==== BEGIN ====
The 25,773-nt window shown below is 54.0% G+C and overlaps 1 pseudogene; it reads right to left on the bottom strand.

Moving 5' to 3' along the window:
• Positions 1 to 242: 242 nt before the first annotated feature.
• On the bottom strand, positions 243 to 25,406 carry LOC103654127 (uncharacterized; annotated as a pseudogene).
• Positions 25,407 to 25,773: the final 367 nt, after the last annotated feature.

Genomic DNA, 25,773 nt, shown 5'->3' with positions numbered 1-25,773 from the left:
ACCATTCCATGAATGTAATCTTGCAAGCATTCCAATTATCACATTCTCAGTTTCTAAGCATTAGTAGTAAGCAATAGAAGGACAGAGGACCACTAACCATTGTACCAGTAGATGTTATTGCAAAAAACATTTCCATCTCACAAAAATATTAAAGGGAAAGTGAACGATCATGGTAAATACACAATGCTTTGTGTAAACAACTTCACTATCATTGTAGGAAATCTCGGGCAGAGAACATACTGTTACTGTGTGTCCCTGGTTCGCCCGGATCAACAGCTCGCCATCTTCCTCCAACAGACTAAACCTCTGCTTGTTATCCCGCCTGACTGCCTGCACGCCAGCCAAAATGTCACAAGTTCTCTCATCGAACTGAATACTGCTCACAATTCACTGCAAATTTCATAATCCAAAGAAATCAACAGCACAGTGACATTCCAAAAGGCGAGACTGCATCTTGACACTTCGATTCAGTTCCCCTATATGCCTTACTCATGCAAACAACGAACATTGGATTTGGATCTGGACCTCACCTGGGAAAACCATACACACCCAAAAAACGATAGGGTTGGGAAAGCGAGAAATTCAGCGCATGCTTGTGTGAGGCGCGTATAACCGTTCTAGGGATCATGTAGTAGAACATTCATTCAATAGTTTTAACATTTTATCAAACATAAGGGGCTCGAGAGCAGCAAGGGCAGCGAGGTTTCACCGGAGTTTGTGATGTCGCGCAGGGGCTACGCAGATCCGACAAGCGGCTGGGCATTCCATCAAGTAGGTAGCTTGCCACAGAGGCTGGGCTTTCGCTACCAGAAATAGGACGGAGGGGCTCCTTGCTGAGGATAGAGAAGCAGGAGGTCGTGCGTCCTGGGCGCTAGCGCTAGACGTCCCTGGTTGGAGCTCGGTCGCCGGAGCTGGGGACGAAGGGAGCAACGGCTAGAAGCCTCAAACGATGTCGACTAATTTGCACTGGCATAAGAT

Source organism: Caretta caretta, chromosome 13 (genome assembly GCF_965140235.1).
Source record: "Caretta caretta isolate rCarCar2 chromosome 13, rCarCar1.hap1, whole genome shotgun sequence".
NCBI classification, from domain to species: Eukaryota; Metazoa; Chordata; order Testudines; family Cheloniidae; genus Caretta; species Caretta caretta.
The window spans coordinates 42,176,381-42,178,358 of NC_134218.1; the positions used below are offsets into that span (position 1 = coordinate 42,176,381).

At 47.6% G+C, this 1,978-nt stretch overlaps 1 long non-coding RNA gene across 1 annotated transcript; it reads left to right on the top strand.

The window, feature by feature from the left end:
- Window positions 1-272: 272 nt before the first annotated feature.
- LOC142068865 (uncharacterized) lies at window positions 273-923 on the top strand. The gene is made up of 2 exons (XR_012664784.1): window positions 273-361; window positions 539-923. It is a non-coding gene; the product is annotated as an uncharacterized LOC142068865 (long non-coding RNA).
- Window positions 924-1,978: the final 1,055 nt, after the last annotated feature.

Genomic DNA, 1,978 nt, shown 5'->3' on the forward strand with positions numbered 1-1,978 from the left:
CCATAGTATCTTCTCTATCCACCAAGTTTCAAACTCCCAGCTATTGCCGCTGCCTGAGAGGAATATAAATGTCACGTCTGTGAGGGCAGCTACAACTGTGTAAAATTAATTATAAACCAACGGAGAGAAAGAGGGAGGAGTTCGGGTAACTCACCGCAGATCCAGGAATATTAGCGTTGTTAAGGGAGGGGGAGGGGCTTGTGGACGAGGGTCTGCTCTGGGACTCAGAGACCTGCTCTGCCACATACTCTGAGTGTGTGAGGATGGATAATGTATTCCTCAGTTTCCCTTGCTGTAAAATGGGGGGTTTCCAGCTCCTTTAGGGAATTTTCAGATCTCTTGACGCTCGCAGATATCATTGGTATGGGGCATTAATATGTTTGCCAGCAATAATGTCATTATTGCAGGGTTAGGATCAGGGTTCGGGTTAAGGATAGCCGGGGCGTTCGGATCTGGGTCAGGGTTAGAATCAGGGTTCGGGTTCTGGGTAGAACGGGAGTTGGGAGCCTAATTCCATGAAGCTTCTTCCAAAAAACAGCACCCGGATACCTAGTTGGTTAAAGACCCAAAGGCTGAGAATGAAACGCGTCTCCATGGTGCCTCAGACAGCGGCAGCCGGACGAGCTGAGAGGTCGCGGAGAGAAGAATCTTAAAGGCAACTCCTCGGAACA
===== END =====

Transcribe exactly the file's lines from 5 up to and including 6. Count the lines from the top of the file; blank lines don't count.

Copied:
• Positions 25,407 to 25,773: the final 367 nt, after the last annotated feature.

Genomic DNA, 25,773 nt, shown 5'->3' with positions numbered 1-25,773 from the left: